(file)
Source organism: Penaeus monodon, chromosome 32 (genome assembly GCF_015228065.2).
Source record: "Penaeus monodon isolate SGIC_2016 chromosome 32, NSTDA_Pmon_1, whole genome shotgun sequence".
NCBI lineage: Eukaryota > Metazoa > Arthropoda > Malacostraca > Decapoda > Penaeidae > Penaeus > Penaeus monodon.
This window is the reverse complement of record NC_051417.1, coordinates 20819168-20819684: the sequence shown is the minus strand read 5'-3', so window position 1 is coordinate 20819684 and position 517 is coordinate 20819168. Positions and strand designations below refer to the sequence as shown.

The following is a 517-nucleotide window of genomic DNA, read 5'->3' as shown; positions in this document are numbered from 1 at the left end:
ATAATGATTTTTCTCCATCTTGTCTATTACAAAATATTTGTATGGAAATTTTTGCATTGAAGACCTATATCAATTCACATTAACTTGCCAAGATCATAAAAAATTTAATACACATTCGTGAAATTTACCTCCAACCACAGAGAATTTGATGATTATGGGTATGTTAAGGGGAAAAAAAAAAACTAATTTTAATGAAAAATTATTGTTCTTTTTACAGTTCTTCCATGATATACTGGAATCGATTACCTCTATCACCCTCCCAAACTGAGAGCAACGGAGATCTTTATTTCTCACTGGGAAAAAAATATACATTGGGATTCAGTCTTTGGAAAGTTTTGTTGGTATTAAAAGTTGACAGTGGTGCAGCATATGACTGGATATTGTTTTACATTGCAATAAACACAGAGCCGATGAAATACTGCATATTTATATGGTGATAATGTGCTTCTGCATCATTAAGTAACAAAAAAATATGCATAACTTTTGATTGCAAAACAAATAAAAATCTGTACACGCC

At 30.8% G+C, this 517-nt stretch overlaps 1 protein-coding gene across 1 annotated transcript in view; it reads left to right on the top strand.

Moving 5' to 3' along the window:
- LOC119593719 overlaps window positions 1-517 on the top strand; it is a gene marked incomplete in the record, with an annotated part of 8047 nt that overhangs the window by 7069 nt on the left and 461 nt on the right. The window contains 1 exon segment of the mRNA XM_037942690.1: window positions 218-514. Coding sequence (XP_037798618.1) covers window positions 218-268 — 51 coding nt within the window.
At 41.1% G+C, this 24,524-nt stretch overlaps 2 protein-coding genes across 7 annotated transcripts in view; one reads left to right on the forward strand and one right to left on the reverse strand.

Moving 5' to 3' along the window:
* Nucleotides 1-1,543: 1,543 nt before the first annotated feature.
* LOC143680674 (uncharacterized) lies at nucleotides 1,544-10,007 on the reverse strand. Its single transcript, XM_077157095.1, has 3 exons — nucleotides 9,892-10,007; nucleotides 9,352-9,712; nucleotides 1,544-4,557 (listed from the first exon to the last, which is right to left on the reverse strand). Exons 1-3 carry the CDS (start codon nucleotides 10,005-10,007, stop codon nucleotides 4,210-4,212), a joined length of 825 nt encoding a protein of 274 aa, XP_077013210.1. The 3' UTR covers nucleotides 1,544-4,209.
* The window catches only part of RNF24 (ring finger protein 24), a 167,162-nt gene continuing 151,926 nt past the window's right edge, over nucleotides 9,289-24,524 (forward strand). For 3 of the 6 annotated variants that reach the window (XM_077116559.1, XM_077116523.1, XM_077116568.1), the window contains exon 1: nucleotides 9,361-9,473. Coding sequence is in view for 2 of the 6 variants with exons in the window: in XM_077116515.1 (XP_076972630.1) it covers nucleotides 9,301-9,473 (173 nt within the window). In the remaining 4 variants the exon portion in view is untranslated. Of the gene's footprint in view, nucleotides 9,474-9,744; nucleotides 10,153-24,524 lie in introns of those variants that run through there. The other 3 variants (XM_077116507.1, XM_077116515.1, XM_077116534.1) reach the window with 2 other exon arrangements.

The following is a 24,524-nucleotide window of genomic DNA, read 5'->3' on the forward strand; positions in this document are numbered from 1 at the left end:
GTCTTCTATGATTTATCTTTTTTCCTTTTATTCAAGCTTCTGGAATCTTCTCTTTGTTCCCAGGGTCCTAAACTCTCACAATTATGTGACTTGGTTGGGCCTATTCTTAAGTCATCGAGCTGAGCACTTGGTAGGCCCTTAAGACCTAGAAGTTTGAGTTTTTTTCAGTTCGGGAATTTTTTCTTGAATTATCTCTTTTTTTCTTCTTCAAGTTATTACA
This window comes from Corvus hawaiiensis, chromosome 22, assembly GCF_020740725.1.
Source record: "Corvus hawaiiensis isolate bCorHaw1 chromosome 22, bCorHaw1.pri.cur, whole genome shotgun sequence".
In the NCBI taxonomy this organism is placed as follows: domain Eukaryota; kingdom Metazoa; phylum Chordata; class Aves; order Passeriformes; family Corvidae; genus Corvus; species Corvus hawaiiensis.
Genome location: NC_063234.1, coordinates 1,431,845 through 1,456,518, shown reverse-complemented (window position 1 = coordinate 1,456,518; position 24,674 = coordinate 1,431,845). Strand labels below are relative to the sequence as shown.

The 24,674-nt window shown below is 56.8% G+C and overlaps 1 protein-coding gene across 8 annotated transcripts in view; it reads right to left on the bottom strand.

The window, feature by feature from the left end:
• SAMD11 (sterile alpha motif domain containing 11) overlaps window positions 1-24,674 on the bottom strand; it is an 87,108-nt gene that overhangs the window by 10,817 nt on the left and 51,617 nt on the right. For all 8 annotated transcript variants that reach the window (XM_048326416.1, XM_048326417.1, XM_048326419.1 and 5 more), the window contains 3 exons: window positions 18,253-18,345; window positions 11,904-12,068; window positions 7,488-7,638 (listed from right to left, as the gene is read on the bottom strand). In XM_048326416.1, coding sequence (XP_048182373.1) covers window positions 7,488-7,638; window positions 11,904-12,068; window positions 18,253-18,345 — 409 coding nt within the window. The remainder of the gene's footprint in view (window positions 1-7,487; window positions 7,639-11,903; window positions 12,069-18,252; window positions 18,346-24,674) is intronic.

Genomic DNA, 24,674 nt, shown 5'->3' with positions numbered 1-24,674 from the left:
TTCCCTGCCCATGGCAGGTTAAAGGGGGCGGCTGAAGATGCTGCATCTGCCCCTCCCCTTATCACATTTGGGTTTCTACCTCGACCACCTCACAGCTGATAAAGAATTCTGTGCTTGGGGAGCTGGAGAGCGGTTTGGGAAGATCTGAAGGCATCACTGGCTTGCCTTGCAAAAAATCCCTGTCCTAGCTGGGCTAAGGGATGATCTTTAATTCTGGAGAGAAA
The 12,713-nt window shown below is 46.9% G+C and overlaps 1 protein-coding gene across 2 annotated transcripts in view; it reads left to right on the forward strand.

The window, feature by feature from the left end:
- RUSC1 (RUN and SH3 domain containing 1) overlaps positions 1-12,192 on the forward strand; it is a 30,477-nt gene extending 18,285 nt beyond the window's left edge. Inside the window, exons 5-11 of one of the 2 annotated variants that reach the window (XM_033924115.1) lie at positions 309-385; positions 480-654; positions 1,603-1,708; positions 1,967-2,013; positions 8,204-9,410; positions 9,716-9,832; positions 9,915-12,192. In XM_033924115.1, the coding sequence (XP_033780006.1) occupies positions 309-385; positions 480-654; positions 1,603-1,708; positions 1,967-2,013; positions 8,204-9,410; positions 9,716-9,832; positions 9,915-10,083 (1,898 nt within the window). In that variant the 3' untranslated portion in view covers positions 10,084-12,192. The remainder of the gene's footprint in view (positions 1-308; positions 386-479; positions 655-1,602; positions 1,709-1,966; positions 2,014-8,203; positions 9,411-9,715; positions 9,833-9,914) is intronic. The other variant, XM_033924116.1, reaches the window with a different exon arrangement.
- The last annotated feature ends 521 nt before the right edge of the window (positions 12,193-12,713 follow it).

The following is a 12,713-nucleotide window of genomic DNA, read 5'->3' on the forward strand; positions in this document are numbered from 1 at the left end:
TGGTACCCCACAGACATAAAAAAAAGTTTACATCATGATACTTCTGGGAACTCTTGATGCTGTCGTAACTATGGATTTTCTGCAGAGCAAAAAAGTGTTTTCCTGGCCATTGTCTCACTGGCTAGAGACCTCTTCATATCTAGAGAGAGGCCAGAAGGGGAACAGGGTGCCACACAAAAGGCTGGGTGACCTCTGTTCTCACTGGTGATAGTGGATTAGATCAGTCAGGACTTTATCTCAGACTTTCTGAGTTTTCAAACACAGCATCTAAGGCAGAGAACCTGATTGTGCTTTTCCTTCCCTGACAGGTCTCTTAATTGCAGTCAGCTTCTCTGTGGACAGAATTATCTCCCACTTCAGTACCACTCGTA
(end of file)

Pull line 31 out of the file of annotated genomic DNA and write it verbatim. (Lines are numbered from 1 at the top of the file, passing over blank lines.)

TGGTACCCCACAGACATAAAAAAAAGTTTACATCATGATACTTCTGGGAACTCTTGATGCTGTCGTAACTATGGATTTTCTGCAGAGCAAAAAAGTGTTTTCCTGGCCATTGTCTCACTGGCTAGAGACCTCTTCATATCTAGAGAGAGGCCAGAAGGGGAACAGGGTGCCACACAAAAGGCTGGGTGACCTCTGTTCTCACTGGTGATAGTGGATTAGATCAGTCAGGACTTTATCTCAGACTTTCTGAGTTTTCAAACACAGCATCTAAGGCAGAGAACCTGATTGTGCTTTTCCTTCCCTGACAGGTCTCTTAATTGCAGTCAGCTTCTCTGTGGACAGAATTATCTCCCACTTCAGTACCACTCGTA